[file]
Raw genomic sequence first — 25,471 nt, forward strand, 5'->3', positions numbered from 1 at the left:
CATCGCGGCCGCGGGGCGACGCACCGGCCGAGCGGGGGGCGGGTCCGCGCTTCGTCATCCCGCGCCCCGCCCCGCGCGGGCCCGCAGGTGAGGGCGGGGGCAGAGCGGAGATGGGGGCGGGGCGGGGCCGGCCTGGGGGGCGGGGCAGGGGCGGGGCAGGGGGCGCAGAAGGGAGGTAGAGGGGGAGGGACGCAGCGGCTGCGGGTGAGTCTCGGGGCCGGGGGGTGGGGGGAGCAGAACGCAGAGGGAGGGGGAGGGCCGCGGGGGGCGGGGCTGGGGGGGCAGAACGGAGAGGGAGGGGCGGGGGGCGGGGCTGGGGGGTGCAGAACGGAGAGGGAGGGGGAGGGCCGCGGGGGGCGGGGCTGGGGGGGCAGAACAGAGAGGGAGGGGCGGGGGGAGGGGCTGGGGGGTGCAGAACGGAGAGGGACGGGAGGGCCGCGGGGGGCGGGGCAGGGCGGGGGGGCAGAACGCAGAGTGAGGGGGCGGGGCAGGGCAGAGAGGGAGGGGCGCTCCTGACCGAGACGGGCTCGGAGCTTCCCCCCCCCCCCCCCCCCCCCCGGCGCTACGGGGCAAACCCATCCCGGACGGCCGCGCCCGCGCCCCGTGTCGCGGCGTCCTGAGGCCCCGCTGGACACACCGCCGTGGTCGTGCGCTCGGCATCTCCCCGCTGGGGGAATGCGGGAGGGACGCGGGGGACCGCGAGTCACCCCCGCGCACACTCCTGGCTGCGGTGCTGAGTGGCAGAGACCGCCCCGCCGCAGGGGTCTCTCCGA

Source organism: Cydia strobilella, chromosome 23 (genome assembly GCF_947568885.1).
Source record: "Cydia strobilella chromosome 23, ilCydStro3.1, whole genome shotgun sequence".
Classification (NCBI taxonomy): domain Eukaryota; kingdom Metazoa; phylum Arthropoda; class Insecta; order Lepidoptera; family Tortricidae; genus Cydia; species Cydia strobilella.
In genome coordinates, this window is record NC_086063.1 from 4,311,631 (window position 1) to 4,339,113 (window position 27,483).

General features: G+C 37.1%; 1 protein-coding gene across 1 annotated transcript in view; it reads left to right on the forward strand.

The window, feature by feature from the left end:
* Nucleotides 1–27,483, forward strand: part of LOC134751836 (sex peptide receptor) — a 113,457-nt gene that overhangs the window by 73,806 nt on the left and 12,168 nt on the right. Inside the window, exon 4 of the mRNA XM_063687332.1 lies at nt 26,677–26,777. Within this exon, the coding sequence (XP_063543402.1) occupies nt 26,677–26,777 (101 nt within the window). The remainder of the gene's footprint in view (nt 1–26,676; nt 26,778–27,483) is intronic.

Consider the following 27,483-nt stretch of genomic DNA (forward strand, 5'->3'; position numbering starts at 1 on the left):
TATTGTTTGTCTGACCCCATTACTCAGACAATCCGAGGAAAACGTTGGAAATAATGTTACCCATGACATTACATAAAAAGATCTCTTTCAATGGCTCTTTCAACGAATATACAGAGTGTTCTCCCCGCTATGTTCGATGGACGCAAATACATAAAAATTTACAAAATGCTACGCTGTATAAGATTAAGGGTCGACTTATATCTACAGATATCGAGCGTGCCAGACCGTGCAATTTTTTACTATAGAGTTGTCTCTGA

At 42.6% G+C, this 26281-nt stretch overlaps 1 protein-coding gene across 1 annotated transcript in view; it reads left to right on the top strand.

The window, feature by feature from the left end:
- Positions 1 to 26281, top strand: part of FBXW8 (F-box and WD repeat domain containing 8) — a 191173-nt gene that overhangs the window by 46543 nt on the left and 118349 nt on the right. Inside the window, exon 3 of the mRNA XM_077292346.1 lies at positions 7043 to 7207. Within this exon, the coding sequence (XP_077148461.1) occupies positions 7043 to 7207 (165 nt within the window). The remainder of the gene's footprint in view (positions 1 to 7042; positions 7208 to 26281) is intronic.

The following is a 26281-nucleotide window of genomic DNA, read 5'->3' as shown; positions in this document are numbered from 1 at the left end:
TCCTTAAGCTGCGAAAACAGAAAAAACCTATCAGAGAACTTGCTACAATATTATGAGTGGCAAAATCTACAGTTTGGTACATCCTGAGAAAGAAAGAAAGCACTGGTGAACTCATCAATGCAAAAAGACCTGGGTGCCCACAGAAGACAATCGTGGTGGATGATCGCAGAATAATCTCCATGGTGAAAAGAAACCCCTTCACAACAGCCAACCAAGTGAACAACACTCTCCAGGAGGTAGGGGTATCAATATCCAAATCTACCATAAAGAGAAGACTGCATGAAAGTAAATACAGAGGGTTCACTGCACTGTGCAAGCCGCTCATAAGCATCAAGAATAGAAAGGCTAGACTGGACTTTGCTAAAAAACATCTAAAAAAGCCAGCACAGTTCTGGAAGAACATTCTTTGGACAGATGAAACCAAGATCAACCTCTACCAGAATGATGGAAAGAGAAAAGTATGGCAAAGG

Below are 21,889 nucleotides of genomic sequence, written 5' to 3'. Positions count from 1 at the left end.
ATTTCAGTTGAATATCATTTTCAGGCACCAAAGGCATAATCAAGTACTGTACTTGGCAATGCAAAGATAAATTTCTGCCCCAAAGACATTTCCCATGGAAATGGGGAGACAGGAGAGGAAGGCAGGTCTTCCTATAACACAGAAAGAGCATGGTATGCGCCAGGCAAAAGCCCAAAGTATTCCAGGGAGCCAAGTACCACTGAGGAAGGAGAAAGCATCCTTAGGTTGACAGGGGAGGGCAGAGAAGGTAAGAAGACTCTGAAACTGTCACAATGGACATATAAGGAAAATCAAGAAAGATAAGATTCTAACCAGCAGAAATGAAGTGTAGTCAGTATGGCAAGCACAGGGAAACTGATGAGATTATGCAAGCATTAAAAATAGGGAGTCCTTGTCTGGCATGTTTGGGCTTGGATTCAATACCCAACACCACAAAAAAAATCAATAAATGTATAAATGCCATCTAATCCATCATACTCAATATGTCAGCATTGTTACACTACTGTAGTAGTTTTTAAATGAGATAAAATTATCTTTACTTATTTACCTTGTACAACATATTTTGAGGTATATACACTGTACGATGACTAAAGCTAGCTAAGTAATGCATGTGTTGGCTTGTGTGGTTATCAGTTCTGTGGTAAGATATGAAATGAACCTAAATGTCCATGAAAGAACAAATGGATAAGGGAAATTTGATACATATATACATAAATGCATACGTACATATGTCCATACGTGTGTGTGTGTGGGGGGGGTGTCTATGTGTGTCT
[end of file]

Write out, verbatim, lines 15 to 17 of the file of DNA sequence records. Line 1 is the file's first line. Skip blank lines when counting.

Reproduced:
The following is a 26281-nucleotide window of genomic DNA, read 5'->3' as shown; positions in this document are numbered from 1 at the left end:
TCCTTAAGCTGCGAAAACAGAAAAAACCTATCAGAGAACTTGCTACAATATTATGAGTGGCAAAATCTACAGTTTGGTACATCCTGAGAAAGAAAGAAAGCACTGGTGAACTCATCAATGCAAAAAGACCTGGGTGCCCACAGAAGACAATCGTGGTGGATGATCGCAGAATAATCTCCATGGTGAAAAGAAACCCCTTCACAACAGCCAACCAAGTGAACAACACTCTCCAGGAGGTAGGGGTATCAATATCCAAATCTACCATAAAGAGAAGACTGCATGAAAGTAAATACAGAGGGTTCACTGCACTGTGCAAGCCGCTCATAAGCATCAAGAATAGAAAGGCTAGACTGGACTTTGCTAAAAAACATCTAAAAAAGCCAGCACAGTTCTGGAAGAACATTCTTTGGACAGATGAAACCAAGATCAACCTCTACCAGAATGATGGAAAGAGAAAAGTATGGCAAAGG

Below are 21,889 nucleotides of genomic sequence, written 5' to 3'. Positions count from 1 at the left end.